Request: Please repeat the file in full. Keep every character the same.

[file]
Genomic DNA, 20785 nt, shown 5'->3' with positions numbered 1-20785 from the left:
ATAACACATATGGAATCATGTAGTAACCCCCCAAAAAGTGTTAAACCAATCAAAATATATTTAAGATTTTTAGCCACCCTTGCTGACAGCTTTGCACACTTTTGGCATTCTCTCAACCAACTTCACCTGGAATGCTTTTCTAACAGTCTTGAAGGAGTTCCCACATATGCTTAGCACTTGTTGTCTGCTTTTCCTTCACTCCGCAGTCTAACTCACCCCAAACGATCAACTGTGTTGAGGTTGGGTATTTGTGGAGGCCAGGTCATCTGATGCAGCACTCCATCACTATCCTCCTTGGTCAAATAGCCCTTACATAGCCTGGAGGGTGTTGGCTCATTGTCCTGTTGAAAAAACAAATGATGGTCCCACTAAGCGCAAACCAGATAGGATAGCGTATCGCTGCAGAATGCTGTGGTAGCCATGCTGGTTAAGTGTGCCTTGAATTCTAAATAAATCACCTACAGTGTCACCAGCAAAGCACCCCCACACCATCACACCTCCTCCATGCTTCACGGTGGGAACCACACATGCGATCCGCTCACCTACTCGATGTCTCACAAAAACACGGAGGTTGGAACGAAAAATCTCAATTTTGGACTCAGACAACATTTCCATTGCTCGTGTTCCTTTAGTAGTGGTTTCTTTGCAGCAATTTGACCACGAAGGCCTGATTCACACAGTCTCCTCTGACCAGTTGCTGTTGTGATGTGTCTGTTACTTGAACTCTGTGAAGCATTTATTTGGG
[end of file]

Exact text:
Genomic DNA, 20785 nt, shown 5'->3' with positions numbered 1-20785 from the left:
ATAACACATATGGAATCATGTAGTAACCCCCCAAAAAGTGTTAAACCAATCAAAATATATTTAAGATTTTTAGCCACCCTTGCTGACAGCTTTGCACACTTTTGGCATTCTCTCAACCAACTTCACCTGGAATGCTTTTCTAACAGTCTTGAAGGAGTTCCCACATATGCTTAGCACTTGTTGTCTGCTTTTCCTTCACTCCGCAGTCTAACTCACCCCAAACGATCAACTGTGTTGAGGTTGGGTATTTGTGGAGGCCAGGTCATCTGATGCAGCACTCCATCACTATCCTCCTTGGTCAAATAGCCCTTACATAGCCTGGAGGGTGTTGGCTCATTGTCCTGTTGAAAAAACAAATGATGGTCCCACTAAGCGCAAACCAGATAGGATAGCGTATCGCTGCAGAATGCTGTGGTAGCCATGCTGGTTAAGTGTGCCTTGAATTCTAAATAAATCACCTACAGTGTCACCAGCAAAGCACCCCCACACCATCACACCTCCTCCATGCTTCACGGTGGGAACCACACATGCGATCCGCTCACCTACTCGATGTCTCACAAAAACACGGAGGTTGGAACGAAAAATCTCAATTTTGGACTCAGACAACATTTCCATTGCTCGTGTTCCTTTAGTAGTGGTTTCTTTGCAGCAATTTGACCACGAAGGCCTGATTCACACAGTCTCCTCTGACCAGTTGCTGTTGTGATGTGTCTGTTACTTGAACTCTGTGAAGCATTTATTTGGG